Some of the important sources if germanium are
- Mushrooms (especially shitake)
It is no surprise that the dietary sources rich in germanium are those that are used routinely by traditional medicine, such as garlic, ginseng, comfrey and mushrooms. It is also a powerful analgesic, which enhances the effects of the body’s own endorphins.
Benefits of germanium
It plays many important functions in the body though it is a trace element. Some of the important functions it plays in the human body are given below:
- Antiviral activity
- Powerful antioxidant
- Anticancer properties
- Enhances oxygen supply to tissues
- May protect against osteoporosis
- Germanium seems to be particularly effective in enhancing the body’s natural resistance to viruses.
Many disease states, such as osteoporosis, heart disease, immune system dysfunction and cancer have all been shown to respond to germanium therapy.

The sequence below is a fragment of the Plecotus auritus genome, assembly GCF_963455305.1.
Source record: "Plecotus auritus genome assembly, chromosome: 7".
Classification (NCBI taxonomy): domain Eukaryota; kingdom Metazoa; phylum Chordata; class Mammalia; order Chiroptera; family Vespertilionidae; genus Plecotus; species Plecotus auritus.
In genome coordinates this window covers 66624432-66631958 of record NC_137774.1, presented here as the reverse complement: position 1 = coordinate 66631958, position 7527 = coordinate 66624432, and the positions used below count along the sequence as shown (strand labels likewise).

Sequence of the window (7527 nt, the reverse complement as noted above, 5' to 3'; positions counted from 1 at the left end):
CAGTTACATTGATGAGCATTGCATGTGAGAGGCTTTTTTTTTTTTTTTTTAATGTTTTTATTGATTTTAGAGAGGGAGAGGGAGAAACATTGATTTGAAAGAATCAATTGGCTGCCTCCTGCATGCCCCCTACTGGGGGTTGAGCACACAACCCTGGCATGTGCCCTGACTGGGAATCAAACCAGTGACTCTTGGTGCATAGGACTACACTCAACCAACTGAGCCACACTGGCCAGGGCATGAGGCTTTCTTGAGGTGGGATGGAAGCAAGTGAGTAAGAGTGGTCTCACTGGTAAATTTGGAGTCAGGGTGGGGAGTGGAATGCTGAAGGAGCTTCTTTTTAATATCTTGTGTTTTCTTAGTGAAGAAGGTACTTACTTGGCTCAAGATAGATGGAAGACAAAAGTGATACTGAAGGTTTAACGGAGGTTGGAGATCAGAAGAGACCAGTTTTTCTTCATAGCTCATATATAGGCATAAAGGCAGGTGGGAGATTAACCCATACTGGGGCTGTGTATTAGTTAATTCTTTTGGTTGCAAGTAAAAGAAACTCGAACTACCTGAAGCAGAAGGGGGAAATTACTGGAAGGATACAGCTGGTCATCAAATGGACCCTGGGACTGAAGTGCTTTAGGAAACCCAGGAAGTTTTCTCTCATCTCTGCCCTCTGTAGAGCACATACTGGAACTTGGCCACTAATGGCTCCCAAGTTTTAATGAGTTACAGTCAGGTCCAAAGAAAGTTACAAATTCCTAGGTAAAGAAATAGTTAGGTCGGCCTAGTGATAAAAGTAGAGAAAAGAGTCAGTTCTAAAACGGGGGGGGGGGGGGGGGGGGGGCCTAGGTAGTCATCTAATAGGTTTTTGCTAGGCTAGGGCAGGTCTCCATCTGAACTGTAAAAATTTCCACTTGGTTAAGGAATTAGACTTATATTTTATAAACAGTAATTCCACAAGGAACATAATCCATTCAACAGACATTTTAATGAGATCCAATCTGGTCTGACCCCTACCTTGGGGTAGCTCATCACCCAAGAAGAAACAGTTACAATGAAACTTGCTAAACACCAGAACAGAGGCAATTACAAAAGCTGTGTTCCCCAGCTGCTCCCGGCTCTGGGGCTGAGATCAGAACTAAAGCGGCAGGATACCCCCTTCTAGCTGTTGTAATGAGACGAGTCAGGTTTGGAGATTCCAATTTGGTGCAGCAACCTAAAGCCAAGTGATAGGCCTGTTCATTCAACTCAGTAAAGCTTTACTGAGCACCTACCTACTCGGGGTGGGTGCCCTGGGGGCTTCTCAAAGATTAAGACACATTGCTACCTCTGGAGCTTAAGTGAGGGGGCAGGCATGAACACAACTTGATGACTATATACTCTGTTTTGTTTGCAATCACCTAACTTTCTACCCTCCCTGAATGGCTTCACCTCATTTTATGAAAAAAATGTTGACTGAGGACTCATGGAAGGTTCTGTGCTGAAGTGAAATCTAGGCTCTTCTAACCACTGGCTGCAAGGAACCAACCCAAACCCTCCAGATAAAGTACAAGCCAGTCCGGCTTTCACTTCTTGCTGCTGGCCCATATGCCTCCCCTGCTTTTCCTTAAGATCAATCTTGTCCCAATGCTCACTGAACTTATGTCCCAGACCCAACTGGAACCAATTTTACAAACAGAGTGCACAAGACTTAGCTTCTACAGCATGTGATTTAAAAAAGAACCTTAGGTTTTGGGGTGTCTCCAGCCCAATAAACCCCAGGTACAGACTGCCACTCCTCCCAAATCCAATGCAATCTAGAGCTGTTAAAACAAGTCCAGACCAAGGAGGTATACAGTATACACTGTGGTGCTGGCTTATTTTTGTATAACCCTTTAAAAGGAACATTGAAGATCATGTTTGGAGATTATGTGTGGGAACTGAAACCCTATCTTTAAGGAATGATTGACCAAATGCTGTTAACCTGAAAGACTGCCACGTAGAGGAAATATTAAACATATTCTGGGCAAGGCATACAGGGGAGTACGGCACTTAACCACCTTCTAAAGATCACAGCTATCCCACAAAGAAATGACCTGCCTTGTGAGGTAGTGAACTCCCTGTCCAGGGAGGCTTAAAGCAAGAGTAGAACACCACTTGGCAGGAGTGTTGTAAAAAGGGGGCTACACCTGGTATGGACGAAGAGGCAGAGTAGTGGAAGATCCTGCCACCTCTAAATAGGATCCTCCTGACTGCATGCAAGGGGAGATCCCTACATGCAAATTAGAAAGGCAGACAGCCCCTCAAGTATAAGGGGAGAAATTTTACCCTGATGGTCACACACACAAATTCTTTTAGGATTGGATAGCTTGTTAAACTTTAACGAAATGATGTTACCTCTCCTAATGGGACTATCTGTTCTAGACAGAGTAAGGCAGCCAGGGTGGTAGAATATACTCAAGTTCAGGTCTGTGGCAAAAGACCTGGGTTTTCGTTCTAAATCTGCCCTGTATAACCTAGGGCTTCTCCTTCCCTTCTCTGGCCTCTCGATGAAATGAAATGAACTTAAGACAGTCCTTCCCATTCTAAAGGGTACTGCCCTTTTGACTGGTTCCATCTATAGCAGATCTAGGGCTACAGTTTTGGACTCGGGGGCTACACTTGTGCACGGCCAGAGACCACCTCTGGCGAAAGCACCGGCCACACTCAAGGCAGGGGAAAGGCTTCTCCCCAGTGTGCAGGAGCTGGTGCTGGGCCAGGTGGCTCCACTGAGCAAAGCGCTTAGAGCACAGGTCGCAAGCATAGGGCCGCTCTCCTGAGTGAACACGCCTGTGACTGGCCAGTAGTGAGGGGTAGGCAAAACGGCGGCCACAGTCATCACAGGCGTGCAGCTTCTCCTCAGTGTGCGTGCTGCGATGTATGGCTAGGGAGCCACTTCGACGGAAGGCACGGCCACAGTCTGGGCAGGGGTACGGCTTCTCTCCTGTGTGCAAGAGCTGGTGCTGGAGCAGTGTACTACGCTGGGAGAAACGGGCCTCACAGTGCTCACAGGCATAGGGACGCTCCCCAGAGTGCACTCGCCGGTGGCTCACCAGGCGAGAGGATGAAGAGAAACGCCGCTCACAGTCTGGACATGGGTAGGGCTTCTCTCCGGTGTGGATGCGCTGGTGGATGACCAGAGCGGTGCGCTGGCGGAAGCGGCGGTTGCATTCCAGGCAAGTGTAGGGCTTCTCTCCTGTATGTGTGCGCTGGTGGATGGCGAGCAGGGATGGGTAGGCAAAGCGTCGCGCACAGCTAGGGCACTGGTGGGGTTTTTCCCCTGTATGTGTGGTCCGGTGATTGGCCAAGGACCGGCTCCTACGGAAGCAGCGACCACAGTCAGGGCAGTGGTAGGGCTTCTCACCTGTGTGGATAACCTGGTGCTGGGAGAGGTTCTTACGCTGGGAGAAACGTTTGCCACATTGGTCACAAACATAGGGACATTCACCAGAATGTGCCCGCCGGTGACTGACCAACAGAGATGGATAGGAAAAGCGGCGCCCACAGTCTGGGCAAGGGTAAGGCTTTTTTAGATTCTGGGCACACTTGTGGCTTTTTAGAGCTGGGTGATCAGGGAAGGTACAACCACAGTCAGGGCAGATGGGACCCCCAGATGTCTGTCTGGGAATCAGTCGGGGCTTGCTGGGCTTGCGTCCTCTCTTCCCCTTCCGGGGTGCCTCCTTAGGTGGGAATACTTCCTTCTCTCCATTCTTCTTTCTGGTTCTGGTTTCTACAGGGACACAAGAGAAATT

Deficiency symptoms of germanium
Although germanium deficiency per se is not recognized, a lack of germanium is associated with infection and immune disorders, heart disease and high cholesterol, arthritis, osteoporosis, cancer and many other conditions.
Germanium is present in many natural foods, comprising around 1mg/day in an average western diet. High intakes of synthetic germanium (50-250mg/day) have been shown to be detrimental to health, although this seems to depend on the form taken.
Some other points
Whilst organic germanium (germanium sesquioxide) and germanium lactate citrate seem to be fairy safe, germanium dioxide has been associated with permanent kidney damage.
It was this knowledge that prompted regulatory bodies to ban ALL forms of germanium on a “tar them all with the same brush” approach that led to its withdrawal for the treatment of AIDS patients, despite the fact that the alternatives not only kill AIDS patients but they may even be responsible for it in the first place.
Germanium supplements are now not easily available and it should be sought through dietary sources.